Sunrise Interview with Minister Plibersek 12/02/24

12 February 2024






NATALIE BARR: Well, Opposition Leader, Peter Dutton, will this week question Barnaby Joyce over a video that surfaced of the former Deputy PM. Mr Joyce was filmed lying on a street in Canberra shouting on the telephone after a long parliamentary sitting day. For more, we're joined by Environment Minister, Tanya Plibersek, and Nationals MP, Barnaby Joyce. Good morning to both of you. Barnaby, let's start with you.






BARR: How are you?


JOYCE: Look, I'm obviously, you know, I made a big mistake, there's no excuse for it, there's a reason, and, you know, it was a very eventful walk home, wasn't it? So anyway, that's, you know, I should have followed the ‑ I'm on a prescription drug, and they say certain things may happen to you if you drink, and they were absolutely 100 per cent right, they did.


BARR: So you mixed alcohol with prescription medication, did you, and this is what happened?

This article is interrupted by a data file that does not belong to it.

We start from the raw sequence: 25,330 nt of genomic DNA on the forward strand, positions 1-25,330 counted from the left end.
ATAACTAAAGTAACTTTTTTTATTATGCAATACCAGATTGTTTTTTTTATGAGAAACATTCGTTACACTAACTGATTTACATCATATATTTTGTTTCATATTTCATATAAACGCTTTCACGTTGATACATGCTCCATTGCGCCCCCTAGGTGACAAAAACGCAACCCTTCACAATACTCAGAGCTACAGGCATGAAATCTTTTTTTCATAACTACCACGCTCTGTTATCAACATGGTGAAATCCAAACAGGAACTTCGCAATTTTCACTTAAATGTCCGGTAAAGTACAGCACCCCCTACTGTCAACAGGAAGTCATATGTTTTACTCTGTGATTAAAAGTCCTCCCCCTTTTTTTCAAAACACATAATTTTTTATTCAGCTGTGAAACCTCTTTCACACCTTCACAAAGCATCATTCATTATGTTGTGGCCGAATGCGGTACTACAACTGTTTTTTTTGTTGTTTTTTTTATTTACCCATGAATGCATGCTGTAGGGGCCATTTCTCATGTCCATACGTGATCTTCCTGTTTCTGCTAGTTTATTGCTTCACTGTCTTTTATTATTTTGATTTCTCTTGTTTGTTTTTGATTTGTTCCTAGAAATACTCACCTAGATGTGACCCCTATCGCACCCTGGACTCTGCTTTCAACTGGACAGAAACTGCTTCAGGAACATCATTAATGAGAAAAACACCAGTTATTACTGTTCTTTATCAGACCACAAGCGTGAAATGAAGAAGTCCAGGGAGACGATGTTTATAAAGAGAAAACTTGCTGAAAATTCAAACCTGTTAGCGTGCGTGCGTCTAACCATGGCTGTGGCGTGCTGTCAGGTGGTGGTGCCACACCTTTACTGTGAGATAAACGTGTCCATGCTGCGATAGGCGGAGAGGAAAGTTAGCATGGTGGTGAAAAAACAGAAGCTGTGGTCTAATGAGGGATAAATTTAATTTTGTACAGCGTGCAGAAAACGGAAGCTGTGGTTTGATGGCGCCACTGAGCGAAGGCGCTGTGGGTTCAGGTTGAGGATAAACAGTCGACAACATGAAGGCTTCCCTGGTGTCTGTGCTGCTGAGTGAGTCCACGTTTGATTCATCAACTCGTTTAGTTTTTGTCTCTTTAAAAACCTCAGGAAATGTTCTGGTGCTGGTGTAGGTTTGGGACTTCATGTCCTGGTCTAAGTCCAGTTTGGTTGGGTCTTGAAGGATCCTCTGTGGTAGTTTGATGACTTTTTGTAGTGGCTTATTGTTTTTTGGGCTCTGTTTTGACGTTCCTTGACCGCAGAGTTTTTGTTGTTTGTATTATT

JOYCE: That's exactly what I said, yep.


BARR: So we've got quotes by David Littleproud, the Nationals leader saying that you're going to get the support that you need. Do you need support over this?


JOYCE: Well, you know, I think it's ‑ well, look, I'm not looking for sympathy, and I'm not looking for an excuse, I'll just stand by that. What I said is what I said. I came back, I sat on a planter box, I fell off, and I was video‑taped. There you go. What else can you say?


BARR: If this sort of thing happened, I guess, to an executive in a big company and they were on the ground like that, and they were affected by alcohol, they may be reprimanded. Do you think you should be? There's talk about that this morning.


JOYCE: Well, look, I ‑ Nat, that's not my decision really, is it, you know, I'm not going to sort of enter into a long dialogue about, you know, what other people may want to do.